ABS System Parts – A Comprehensive Guide

In a quest to make vehicle owners and road users safe, many safety features have been placed in cars by car manufacturers. One of which is the ABS system. So what does an ABS system do? The ABS system is a safety device that helps drivers avoid skidding by preventing wheel lock during an abrupt stop.

Before the introduction of ABS, the wheels could lock up and skid when a driver suddenly hit the brakes. But not anymore, as the ABS now gives driver control in such situations. The ABS system, however, comprises several components that help ensure your car stops safely. But before we discuss the ABS system parts, let’s see the types of ABS systems.

abs system in car

Types of ABS

The anti-locking brake system works in different ways, depending on the number of channels used to help your car stop in challenging situations.  There are basically three types of ABS systems, which are as follows.

One-channel one-sensor ABS

The one channel one-sensor ABS system is commonly found in trucks using rear-wheel ABS. It has a one-speed sensor and a valve, with the speed sensor located in the rear axle.

With this setup, the controller monitors both rear wheels simultaneously, which means both wheels must lock before it acts. So what happens when only one rear wheel is locking or losing road traction? The ABS will fail to release pressure to stop your car, invariably limiting braking effectiveness.

Three-channel three-sensor ABS

This ABS system is commonly found on pickup trucks with four ABS wheels and utilizes only three speed sensors and three valves. Here, each front wheel has a valve and a speed sensor, while the two back wheels use one sensor and a valve. The speed sensor for the back wheels is placed on the rear axle.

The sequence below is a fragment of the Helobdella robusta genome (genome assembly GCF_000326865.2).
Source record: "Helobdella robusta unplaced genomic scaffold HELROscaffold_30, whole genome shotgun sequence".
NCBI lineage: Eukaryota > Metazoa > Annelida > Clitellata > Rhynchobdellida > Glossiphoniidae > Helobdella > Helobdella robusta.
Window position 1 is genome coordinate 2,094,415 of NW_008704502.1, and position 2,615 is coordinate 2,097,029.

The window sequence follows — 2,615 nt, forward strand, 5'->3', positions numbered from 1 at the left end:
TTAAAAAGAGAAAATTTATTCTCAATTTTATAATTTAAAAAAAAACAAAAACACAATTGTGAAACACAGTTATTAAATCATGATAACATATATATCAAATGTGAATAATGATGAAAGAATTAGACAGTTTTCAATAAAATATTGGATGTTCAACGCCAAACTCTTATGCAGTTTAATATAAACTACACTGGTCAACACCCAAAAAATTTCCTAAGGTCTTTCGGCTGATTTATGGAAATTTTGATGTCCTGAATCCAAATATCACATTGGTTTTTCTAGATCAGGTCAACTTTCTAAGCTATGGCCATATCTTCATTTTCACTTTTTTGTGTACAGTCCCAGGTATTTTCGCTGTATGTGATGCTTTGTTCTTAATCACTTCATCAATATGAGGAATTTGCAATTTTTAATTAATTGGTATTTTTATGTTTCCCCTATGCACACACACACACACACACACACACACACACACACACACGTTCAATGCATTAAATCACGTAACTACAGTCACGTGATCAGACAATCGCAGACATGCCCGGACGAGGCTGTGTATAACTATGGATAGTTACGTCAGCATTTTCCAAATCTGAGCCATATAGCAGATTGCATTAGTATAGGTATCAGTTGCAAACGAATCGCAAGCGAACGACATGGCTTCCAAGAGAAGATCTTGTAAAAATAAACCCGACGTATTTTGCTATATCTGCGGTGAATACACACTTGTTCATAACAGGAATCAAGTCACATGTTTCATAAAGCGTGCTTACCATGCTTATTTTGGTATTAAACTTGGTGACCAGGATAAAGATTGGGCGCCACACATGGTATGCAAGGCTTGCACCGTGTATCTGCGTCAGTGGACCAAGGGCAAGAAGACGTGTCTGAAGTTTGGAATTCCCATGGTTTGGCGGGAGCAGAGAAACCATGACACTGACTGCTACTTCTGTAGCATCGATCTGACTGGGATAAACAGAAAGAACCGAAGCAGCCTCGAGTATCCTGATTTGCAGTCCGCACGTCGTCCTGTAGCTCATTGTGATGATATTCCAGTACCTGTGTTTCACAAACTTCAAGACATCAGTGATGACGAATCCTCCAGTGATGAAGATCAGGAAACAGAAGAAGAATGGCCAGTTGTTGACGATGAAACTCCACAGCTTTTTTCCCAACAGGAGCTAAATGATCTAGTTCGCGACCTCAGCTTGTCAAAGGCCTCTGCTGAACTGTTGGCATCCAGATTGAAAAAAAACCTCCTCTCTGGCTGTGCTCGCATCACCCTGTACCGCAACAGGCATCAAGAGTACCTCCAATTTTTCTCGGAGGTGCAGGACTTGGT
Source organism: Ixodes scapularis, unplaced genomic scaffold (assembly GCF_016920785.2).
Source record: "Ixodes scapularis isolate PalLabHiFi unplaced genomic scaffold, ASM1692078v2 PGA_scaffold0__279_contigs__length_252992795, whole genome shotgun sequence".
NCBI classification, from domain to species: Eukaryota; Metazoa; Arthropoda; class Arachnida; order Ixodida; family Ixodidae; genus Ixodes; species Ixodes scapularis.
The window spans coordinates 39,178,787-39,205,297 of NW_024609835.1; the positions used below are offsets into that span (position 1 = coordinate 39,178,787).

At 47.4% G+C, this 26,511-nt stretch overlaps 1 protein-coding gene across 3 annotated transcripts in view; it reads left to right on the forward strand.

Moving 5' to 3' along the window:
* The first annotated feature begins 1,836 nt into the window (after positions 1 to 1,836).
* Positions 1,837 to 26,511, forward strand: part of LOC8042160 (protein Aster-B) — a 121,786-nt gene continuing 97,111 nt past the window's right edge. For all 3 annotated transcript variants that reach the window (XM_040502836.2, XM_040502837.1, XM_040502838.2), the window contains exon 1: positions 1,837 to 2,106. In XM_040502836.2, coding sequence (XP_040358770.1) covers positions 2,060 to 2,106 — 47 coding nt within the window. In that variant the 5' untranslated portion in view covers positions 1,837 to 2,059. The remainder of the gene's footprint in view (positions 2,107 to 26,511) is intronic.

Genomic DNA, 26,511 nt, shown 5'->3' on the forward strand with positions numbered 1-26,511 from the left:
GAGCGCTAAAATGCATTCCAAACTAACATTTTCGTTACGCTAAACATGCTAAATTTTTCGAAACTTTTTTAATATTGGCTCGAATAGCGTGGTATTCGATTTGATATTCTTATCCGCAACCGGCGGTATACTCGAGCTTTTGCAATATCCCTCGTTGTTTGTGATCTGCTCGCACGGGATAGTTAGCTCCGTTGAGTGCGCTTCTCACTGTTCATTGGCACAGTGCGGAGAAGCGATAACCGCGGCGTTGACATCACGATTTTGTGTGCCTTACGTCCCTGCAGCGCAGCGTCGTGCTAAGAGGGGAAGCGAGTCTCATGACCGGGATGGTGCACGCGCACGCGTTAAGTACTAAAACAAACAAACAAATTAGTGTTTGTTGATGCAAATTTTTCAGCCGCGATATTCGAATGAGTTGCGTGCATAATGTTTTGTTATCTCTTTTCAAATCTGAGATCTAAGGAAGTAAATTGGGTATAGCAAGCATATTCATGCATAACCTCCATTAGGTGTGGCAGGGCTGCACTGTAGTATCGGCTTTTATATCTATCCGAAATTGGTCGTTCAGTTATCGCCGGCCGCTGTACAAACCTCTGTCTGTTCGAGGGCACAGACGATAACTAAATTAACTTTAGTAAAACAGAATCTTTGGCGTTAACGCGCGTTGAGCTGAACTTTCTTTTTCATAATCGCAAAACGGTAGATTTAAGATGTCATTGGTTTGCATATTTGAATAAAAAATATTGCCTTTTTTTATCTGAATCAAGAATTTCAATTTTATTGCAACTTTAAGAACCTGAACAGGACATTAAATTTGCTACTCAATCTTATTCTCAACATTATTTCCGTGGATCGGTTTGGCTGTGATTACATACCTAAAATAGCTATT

The controller can regulate the front wheels individually for effective braking since they have a separate valve and speed sensor. However, since the back wheel shares one valve and sensor, both rear wheels must be locking or sliding before the controller swing into action. And what if only one of the rear wheels locks? It’s simple; the ABS system will not act, resulting in poor braking.

Four-channel four-sensor ABS

This system uses four-speed sensors and four valves, with one sensor and one valve on each wheel. This allows the controller to manage each wheel independently, allowing effective braking.

Of all the types of ABS systems, this is the best because it can regulate brake action on only the affected wheel(s).

When the controller detects that any wheel is losing road traction or sliding, it immediately acts by providing power for that wheel. However, in the other types of ABS systems using the one-speed sensor, both wheels must be locking before the ABS system comes into play.

ABS system parts name

The ABS system comprises different parts working together to effectively stop your car at a short distance.  So here are the ABS components and functions.